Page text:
The form of the county of Buckingham, which completes: the square block of country with which we are now con- cerned, is remarkable, though not so remarkable as those of its, sister counties of Berks and Oxford. It stretches in a long strip. of country nearly direct north and south for about 53 miles, with an extreme breadth east and west of 27 miles. The breadth,. however, varies greatly in different parts. Its extreme southern, extremity, close to Staines, is the apex of a triangle, the sides of which radiate north-westward to Great Marlow and the north of Henley, and north-eastward to Uxbridge and the west of Rick- mans worth. The breadth which is there reached diminishes again. in a line of latitude between Prince's Risborough and Wendover,, and then again widens to its greatest diameter from the neighbour- hood of Boarstall, on the west, to a little beyond Edliesborough the east. In the centre of this line of latitude lies the important, town of Aylesbury. The eastern frontier then trends in a wavy line direct north, till a little to the north of Olney we reach, again, the northern apex of the county. A line radiating hence• very irregularly in a south-westerly direction to the neigh- bourhood of Brackley, as its extreme westerly point, forms the• north-west side of a right-angled triangle, of which the right angle is between Fenny Stratford and Woburn (Bedfordshire), on• the east, with a base in the latitude of the town of Buckingham.. Between Brackley and Boarstall the western frontier line is a wavy line from north to south, radiating westward as it approaches: each of its extremities. The face of the country is much varied. The southern parts are occupied by the Chiltern Hills, with their appendages. This line of chalk downs enters the county from. Oxfordshire, and crossing it to the north-east, runs into Bedford- shire, near Dunstable. Their highest point, near Wendover, is 905. feet. They were all once covered with beech woods, so as to be nearly impassable, and became such a harbourage for thieves as to, cause the creation of the celebrated Stewardship of the Chiltern Hundreds, for their especial guardianship. The citizens of London had, in the reign of Henry II., the special privilege of hunting in the Chilterns. The western part of the Buckinghamshire Chil- terns was occupied by the forest of Bernwood, which was dis- forested by James I. The heights above Great Kimble are still covered with box trees. The more northern parts of the county are diversified with gentle sand-hills, extending into Bedfordshire. The fertile Vale of Aylesbury spreads through the middle of the county, where its breadth is greatest, and affords a rich pasturage for cattle. Buckinghamshire, indeed, is chiefly celebrated for pas- ture lands. It contains 150,000 acres of meadows and pastures, and is said to feed 20,000 cows. Some of its rivers are also its boundary lines. The Thames divides the county from Berkshire for 28 miles, from Henley to Eton and Datchet. The Colne divides it from Middlesex for 24 miles. The Ouse touches the county at Turweston, near Brackley, and after first dividing it for some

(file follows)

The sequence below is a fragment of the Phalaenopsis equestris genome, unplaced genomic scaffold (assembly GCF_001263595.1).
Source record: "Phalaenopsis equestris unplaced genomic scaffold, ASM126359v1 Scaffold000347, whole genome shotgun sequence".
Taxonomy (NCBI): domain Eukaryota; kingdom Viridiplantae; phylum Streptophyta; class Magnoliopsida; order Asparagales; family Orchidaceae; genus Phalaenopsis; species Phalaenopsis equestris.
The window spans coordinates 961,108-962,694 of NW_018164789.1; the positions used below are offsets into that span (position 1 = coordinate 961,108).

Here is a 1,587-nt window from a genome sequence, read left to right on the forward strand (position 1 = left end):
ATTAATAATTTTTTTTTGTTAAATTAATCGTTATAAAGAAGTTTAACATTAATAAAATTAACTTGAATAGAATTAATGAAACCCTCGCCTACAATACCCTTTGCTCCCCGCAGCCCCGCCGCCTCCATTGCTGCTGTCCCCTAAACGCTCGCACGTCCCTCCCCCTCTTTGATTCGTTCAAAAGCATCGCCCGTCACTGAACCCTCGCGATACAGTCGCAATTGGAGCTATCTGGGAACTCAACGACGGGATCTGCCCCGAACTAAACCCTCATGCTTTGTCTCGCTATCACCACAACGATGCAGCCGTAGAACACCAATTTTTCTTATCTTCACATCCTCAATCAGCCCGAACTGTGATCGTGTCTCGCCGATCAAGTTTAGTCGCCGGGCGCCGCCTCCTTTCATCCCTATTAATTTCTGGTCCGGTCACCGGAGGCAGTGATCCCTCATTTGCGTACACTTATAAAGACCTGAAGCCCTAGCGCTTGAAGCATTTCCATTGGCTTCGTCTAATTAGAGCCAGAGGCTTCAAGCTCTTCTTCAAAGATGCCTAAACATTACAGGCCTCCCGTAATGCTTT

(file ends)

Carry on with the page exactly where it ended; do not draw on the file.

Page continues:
miles from Northamptonshire, turns eastward and north-eastward by the towns of Buckingham and Newport-Pagnel to Olney, near which it quite the county, after a course of 43 miles. The Thame river, as we have seen, rises in the county at Stewkley, and flows south-west to Theme.

Casting, then, a general glance at the block of country thus more particularly delineated, we have the great system of chalk downs, of which the main line stretches in a north-easterly direc- tion from the Wiltshire frontier to that of Bedfordshire, and the open down and forest districts of which give their general character to the southern districts of the province. Piercing and interlaced with this system of hills is the water system, in which the Thames predominates. After the Chiltern system, the main feature of the province is the wide valleys, watered by numerous streams, and broken occasionally by outlying spurs or detached ranges of hills. These lowlands in Berkshire present the character of some of the richest natural corn lands, and in Oxfordshire and Buckingham- shire of some of the richest meadow and pasture lands in England. The north-western frontier is rendered bleak and rugged and unprofitable by another system of chalk hills, and the north-east extremity of the province rises, as we have seen, into low hills, in sand formation, while the western extremity of the southern boun- dary line is also composed of a strip of high sandy land.